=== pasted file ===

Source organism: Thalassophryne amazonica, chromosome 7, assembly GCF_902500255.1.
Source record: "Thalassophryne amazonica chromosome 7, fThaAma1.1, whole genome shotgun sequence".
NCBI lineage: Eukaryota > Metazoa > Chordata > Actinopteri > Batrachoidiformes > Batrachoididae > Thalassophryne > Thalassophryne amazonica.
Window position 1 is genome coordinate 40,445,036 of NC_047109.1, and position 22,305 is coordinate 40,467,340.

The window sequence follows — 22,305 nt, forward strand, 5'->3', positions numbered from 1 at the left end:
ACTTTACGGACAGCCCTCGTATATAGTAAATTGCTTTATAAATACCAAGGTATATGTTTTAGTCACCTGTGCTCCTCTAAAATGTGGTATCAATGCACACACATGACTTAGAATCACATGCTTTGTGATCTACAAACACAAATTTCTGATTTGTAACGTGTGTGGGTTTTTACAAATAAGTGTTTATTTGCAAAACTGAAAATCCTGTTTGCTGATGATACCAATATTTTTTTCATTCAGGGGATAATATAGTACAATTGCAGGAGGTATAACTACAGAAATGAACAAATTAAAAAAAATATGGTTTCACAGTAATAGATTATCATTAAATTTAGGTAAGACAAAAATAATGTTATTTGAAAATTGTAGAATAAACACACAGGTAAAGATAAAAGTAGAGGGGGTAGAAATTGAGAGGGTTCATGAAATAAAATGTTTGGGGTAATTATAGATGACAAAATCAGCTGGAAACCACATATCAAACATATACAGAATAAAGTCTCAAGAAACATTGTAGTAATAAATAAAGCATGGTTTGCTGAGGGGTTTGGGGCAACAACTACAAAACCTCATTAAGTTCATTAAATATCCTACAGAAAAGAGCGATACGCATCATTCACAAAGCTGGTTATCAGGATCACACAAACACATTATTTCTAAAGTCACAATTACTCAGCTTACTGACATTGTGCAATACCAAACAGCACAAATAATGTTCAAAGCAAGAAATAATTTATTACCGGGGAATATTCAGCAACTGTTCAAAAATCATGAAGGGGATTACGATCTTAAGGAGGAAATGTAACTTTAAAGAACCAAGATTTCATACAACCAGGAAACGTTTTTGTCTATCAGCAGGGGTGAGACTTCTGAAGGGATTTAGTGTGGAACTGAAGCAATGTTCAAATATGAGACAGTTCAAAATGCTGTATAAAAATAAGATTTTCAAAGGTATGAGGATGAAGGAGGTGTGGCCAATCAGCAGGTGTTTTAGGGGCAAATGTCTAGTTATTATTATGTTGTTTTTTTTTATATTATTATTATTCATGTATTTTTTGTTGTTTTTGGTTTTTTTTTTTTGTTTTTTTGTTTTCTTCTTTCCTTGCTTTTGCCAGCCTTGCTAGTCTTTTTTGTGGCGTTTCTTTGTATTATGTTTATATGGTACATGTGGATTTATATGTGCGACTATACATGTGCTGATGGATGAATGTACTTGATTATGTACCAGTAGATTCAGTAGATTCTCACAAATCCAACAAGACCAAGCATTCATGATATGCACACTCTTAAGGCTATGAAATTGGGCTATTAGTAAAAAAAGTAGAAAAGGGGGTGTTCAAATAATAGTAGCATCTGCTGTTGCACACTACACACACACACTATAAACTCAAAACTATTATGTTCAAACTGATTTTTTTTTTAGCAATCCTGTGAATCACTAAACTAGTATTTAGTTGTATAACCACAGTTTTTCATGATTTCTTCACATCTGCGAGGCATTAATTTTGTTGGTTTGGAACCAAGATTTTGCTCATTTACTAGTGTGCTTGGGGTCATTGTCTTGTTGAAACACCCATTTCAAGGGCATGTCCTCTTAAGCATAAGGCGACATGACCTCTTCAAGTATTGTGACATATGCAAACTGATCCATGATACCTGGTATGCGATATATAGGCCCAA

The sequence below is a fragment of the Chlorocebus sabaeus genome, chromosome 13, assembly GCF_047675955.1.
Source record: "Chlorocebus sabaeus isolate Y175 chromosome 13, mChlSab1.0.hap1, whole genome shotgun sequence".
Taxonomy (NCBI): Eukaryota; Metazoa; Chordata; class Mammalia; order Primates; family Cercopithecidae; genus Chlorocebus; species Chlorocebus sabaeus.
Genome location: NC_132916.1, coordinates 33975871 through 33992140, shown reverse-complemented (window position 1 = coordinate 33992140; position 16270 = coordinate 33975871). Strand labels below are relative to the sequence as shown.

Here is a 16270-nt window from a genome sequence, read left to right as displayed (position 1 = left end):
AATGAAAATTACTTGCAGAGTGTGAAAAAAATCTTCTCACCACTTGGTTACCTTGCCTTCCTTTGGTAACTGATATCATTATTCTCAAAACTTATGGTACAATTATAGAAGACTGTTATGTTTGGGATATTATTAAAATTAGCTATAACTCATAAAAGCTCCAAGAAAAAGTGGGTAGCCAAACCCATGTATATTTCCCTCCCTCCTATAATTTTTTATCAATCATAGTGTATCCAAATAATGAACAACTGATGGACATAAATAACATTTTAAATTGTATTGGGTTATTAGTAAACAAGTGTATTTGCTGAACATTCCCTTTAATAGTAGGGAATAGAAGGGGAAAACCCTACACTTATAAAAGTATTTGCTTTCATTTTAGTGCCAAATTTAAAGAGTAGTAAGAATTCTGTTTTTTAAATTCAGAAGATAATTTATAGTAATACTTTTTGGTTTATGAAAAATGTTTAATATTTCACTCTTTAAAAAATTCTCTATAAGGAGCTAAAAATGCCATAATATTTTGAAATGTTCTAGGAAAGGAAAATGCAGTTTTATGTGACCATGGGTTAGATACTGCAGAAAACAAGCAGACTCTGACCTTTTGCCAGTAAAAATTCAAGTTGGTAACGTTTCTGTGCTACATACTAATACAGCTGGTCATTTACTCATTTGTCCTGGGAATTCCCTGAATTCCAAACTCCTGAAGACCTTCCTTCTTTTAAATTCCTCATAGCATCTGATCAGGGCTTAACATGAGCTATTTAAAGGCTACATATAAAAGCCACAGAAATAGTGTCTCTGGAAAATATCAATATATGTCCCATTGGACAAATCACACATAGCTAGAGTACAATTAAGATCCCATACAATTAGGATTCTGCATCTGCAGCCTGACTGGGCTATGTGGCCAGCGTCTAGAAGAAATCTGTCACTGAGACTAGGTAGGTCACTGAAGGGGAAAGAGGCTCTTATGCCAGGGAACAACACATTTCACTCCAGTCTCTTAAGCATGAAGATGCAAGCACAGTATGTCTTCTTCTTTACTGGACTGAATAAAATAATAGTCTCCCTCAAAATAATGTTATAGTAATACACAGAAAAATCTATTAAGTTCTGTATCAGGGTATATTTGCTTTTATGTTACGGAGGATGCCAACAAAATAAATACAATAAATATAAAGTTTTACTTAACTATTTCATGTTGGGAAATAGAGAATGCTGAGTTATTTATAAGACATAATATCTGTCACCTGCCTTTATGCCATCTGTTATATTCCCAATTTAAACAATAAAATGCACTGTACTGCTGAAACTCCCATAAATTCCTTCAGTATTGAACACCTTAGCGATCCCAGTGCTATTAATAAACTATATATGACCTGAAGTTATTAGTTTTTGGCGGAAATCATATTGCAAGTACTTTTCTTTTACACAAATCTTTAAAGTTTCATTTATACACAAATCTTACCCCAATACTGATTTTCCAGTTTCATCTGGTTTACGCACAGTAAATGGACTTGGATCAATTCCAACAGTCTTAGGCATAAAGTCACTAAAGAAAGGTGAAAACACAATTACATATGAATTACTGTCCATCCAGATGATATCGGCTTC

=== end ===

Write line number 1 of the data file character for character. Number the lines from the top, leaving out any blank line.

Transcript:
Source organism: Thalassophryne amazonica, chromosome 7, assembly GCF_902500255.1.